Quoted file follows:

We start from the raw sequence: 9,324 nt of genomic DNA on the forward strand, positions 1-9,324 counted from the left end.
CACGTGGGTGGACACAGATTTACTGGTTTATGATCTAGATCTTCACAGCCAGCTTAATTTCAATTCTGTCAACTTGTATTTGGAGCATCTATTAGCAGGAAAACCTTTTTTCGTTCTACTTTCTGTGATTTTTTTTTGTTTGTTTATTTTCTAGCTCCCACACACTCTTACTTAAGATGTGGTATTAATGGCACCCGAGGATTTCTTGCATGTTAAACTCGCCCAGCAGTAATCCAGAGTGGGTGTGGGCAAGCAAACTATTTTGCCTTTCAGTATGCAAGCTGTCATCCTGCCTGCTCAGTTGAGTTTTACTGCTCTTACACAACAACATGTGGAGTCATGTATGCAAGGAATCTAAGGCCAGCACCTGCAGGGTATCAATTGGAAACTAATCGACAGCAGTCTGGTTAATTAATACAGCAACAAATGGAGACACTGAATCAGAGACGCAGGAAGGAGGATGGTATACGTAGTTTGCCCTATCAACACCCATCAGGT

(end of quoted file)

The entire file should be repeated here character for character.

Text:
We start from the raw sequence: 9,324 nt of genomic DNA on the forward strand, positions 1-9,324 counted from the left end.
CACGTGGGTGGACACAGATTTACTGGTTTATGATCTAGATCTTCACAGCCAGCTTAATTTCAATTCTGTCAACTTGTATTTGGAGCATCTATTAGCAGGAAAACCTTTTTTCGTTCTACTTTCTGTGATTTTTTTTTGTTTGTTTATTTTCTAGCTCCCACACACTCTTACTTAAGATGTGGTATTAATGGCACCCGAGGATTTCTTGCATGTTAAACTCGCCCAGCAGTAATCCAGAGTGGGTGTGGGCAAGCAAACTATTTTGCCTTTCAGTATGCAAGCTGTCATCCTGCCTGCTCAGTTGAGTTTTACTGCTCTTACACAACAACATGTGGAGTCATGTATGCAAGGAATCTAAGGCCAGCACCTGCAGGGTATCAATTGGAAACTAATCGACAGCAGTCTGGTTAATTAATACAGCAACAAATGGAGACACTGAATCAGAGACGCAGGAAGGAGGATGGTATACGTAGTTTGCCCTATCAACACCCATCAGGT